Daily Bible Reading – From Fantasy to Reality

For Lack of Discipline

I’m not a very disciplined person. I don’t exercise regularly (though I have a desire to). I don’t eat nutritionally unless my wife forces me to. I’ve never been one of those early-riser people who can “get so much accomplished” before the rest of the world wakes up. Nope, that’s not me and, to a certain extent, I’ve learned to be OK with that.

A few years back, as I was beating myself up for not being disciplined enough, some words from a friend, coupled with what I believe were words from God, helped to change my perspective and get me on a track to being a fruitful human being again. You see, what I realized was that my definition of discipline was one that I had adopted from “disciplined” people. In other words, people who were not wired like I am had developed a system that worked for them and I thought that was the only way it could be done.

That’s where I was with the whole idea of daily Bible reading. Now, let me say that I don’t think that following Jesus means that you are required to read the Bible every day. Let me also say that I highly recommend it! But for a guy who sleeps as late as possible each morning and is typically pretty brain-dead by the end of the day, when was I supposed to have my “quiet time?”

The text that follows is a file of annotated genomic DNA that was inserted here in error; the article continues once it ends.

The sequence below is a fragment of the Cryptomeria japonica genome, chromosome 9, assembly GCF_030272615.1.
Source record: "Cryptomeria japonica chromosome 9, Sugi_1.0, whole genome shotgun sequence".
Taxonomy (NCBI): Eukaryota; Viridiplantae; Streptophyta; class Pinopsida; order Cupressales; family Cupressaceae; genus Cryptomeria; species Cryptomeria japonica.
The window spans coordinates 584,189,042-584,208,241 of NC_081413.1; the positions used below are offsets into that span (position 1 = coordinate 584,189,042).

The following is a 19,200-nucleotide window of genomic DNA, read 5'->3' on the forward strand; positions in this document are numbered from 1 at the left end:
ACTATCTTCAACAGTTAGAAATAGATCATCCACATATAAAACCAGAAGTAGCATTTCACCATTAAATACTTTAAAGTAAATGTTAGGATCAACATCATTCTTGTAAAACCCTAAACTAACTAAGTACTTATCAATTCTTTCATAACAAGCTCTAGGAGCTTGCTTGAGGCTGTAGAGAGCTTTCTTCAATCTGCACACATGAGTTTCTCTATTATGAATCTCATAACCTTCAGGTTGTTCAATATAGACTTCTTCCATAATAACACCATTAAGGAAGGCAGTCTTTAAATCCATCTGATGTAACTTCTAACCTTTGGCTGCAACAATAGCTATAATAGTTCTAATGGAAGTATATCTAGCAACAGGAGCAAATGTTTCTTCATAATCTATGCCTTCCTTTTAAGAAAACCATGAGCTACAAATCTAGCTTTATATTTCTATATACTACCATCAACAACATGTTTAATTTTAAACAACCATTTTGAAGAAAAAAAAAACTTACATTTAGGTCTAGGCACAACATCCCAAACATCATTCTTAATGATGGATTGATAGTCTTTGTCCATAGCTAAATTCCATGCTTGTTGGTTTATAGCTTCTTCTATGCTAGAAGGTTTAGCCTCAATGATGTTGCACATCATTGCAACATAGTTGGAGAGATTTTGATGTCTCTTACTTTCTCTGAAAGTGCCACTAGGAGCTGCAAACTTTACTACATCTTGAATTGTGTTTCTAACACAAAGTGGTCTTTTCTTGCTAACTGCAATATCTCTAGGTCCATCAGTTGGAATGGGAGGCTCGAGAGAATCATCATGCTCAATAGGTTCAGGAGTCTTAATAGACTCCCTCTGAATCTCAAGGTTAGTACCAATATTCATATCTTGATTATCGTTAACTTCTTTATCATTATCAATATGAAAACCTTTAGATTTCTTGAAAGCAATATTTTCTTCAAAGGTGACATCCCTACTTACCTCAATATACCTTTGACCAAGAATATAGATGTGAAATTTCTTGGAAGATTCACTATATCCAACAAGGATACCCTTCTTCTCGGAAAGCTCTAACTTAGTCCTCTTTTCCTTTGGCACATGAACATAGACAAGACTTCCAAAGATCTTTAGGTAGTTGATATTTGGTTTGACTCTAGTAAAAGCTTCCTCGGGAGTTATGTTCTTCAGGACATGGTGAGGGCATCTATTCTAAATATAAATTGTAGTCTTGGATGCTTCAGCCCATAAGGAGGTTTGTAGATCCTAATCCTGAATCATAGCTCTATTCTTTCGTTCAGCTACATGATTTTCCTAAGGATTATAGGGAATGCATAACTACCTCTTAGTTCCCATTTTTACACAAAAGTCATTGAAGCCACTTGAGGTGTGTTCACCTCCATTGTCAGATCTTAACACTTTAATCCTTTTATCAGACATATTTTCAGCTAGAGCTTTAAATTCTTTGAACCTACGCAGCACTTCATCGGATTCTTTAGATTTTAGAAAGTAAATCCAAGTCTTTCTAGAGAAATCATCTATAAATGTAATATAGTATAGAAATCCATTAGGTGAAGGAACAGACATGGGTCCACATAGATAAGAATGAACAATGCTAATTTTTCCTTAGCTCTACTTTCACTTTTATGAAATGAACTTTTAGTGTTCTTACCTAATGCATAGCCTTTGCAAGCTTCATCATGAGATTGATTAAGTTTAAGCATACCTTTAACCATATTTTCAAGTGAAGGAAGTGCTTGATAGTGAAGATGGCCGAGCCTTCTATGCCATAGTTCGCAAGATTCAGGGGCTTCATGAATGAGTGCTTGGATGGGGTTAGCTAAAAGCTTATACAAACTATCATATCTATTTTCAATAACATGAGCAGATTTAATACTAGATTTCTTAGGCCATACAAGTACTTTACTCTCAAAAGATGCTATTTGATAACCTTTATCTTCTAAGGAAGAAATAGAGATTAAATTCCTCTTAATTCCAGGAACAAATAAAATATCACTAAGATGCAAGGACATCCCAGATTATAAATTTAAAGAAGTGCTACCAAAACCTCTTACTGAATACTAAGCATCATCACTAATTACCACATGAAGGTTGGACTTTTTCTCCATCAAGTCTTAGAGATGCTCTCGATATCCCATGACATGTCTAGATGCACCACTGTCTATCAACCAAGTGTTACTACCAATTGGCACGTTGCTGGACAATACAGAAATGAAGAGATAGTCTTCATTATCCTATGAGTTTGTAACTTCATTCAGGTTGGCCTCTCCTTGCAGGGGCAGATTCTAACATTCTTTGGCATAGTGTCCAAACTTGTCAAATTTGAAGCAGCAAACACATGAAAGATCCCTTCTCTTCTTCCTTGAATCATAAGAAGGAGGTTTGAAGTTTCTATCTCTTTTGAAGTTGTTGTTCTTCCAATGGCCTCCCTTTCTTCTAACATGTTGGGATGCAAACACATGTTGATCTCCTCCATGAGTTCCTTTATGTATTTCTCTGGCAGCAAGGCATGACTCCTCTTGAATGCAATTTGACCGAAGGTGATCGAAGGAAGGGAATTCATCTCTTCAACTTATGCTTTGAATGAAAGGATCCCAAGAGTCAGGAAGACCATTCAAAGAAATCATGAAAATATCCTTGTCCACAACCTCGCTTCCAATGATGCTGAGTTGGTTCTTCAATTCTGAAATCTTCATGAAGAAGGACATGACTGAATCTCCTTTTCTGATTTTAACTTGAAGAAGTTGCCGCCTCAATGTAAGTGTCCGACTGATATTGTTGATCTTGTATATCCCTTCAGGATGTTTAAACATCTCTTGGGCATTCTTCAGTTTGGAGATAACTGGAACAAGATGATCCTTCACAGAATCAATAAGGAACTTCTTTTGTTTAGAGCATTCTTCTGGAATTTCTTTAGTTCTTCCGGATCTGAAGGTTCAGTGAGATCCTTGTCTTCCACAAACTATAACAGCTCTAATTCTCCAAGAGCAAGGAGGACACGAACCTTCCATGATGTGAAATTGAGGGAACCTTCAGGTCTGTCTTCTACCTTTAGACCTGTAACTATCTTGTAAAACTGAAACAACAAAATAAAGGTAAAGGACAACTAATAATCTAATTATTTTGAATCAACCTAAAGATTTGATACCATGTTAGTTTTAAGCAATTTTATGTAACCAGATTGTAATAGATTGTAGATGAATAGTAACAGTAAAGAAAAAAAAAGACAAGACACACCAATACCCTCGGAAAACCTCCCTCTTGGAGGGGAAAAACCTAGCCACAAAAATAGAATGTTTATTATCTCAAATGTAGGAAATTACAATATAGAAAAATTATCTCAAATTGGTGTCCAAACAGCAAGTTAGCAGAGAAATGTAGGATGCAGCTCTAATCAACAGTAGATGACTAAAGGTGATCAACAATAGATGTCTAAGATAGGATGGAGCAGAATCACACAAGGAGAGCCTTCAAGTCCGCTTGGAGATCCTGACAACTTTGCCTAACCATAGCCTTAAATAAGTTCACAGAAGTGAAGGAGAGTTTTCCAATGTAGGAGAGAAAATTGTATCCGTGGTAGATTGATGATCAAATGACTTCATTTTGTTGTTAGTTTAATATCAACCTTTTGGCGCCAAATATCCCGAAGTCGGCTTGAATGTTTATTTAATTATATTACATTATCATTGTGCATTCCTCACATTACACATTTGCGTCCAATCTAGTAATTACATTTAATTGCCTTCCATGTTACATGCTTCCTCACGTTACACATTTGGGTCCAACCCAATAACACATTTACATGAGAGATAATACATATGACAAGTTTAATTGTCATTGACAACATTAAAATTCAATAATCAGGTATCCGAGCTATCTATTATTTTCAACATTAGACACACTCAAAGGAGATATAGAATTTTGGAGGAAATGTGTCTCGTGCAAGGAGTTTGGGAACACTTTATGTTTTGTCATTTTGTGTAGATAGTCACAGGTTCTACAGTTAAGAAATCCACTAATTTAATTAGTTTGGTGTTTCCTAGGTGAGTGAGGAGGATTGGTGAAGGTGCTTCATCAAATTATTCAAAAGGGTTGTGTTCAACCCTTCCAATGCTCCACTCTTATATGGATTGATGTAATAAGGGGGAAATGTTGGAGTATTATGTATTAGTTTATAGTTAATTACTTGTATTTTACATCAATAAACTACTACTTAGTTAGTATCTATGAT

Enter YouVersion.com – or more specifically, their Bible App for mobile phones. At first glance, the Bible App is nothing special. It’s a Bible on your phone. But this app enabled me to take my desire for daily Bible reading from fantasy to reality. How? By allowing me to insert my “quiet time” into my¬†spare time.

Suddenly, any time I was waiting for someone before a meeting, standing in line, or taking a…um…break, I could break out my trusty Bible and read. For a guy like me, this was an incredible gift! No longer did I have to dedicate a certain time of day for study. I could read the Bible any time I wanted, anywhere I wanted.

What About the “Want To?”